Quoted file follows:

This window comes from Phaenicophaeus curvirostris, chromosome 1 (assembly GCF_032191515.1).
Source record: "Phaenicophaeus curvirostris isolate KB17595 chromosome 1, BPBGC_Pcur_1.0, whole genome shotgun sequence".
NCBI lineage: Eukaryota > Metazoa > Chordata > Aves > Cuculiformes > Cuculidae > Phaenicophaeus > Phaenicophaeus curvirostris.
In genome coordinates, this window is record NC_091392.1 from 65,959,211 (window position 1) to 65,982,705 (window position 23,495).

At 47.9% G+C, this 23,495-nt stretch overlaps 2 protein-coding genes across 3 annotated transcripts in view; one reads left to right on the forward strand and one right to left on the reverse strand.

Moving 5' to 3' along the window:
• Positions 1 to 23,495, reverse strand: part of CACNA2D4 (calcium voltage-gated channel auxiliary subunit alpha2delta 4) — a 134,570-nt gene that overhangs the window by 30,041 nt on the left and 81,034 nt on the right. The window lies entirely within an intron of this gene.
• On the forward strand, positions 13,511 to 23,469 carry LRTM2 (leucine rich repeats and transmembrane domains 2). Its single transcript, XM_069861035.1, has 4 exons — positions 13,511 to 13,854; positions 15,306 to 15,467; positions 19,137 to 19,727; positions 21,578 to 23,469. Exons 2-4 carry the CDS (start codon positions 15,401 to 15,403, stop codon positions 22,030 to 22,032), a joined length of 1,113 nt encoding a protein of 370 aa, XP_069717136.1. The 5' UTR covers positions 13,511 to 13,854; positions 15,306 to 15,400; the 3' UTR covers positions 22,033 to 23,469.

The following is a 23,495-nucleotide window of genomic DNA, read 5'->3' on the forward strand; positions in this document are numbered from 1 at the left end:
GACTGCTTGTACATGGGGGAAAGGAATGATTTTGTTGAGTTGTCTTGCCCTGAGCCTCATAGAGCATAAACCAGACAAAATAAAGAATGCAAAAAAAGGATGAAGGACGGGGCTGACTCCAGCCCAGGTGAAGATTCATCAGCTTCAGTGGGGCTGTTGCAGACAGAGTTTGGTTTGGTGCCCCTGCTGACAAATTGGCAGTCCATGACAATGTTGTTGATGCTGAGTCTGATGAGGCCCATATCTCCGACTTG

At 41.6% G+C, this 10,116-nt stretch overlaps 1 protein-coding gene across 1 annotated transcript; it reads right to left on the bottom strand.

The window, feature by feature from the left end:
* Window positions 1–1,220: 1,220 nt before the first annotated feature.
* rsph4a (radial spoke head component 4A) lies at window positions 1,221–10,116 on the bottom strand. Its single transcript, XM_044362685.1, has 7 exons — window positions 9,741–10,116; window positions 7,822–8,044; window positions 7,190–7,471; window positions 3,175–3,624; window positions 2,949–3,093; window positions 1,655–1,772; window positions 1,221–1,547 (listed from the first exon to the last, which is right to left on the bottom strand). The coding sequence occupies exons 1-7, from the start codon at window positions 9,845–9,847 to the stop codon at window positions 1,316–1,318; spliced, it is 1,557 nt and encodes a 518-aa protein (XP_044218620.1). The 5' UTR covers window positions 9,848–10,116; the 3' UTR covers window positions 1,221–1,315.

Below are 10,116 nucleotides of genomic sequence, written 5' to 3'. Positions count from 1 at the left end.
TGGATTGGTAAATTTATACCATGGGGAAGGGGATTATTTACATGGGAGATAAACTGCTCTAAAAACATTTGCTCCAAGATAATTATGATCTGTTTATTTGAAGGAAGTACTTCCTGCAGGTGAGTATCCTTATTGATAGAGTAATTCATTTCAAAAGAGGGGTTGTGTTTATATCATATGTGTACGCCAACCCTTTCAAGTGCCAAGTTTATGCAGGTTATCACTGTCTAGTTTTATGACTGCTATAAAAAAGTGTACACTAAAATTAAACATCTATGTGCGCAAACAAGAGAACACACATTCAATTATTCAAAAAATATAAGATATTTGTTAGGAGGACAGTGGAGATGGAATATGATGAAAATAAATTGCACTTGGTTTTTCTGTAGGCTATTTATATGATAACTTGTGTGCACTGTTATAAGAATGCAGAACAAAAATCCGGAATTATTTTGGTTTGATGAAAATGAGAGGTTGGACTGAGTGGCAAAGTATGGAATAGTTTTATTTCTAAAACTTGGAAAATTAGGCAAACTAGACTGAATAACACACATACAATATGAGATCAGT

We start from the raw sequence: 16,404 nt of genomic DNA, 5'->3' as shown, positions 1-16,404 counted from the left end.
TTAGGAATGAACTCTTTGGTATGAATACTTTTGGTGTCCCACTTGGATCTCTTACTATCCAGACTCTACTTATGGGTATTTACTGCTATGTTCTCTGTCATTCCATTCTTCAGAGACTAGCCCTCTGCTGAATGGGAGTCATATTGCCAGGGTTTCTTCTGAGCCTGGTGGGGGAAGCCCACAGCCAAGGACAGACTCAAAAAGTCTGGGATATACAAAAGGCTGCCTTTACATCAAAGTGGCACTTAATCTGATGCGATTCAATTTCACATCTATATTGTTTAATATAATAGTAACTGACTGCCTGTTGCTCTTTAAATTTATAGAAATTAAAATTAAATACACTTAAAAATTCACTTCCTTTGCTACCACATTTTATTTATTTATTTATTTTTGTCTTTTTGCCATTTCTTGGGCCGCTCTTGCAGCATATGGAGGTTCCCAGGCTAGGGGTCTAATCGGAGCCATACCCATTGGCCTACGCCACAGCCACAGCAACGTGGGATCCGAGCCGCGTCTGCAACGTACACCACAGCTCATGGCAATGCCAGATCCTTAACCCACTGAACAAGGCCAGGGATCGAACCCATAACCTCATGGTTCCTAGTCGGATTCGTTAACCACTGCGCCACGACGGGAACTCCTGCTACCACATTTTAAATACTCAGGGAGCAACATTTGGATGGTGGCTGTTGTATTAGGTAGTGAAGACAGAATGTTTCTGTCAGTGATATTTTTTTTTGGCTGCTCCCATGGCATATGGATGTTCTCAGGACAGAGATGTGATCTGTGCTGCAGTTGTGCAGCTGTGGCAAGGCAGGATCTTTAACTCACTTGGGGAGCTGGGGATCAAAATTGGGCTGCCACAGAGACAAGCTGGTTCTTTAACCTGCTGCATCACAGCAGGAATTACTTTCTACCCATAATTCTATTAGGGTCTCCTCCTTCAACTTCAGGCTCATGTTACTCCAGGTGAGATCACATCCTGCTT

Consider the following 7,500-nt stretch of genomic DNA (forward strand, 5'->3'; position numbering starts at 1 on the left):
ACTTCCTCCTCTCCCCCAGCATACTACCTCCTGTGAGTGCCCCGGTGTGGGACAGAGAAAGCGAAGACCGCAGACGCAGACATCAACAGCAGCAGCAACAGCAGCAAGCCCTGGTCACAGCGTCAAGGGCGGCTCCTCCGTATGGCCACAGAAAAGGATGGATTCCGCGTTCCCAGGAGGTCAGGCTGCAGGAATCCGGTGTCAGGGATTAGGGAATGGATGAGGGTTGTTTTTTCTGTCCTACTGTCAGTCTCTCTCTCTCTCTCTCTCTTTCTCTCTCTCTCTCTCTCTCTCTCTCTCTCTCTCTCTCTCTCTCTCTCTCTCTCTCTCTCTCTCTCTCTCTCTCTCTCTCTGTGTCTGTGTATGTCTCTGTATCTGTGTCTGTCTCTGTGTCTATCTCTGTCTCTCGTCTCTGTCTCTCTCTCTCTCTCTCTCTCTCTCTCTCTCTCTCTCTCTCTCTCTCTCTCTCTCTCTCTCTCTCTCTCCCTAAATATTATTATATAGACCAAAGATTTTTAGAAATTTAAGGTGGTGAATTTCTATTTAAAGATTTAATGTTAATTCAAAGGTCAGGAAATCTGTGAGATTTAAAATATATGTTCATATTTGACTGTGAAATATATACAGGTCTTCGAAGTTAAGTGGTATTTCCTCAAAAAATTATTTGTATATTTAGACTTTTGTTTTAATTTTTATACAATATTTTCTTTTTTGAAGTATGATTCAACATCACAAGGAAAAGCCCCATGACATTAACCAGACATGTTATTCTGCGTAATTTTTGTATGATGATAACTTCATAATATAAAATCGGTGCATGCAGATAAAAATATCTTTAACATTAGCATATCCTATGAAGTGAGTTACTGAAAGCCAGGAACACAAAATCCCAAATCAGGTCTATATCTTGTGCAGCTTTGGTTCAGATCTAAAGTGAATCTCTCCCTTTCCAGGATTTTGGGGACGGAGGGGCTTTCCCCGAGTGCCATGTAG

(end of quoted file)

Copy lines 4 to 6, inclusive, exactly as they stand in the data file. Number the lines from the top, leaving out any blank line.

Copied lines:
In genome coordinates, this window is record NC_091392.1 from 65,959,211 (window position 1) to 65,982,705 (window position 23,495).

At 47.9% G+C, this 23,495-nt stretch overlaps 2 protein-coding genes across 3 annotated transcripts in view; one reads left to right on the forward strand and one right to left on the reverse strand.

Moving 5' to 3' along the window: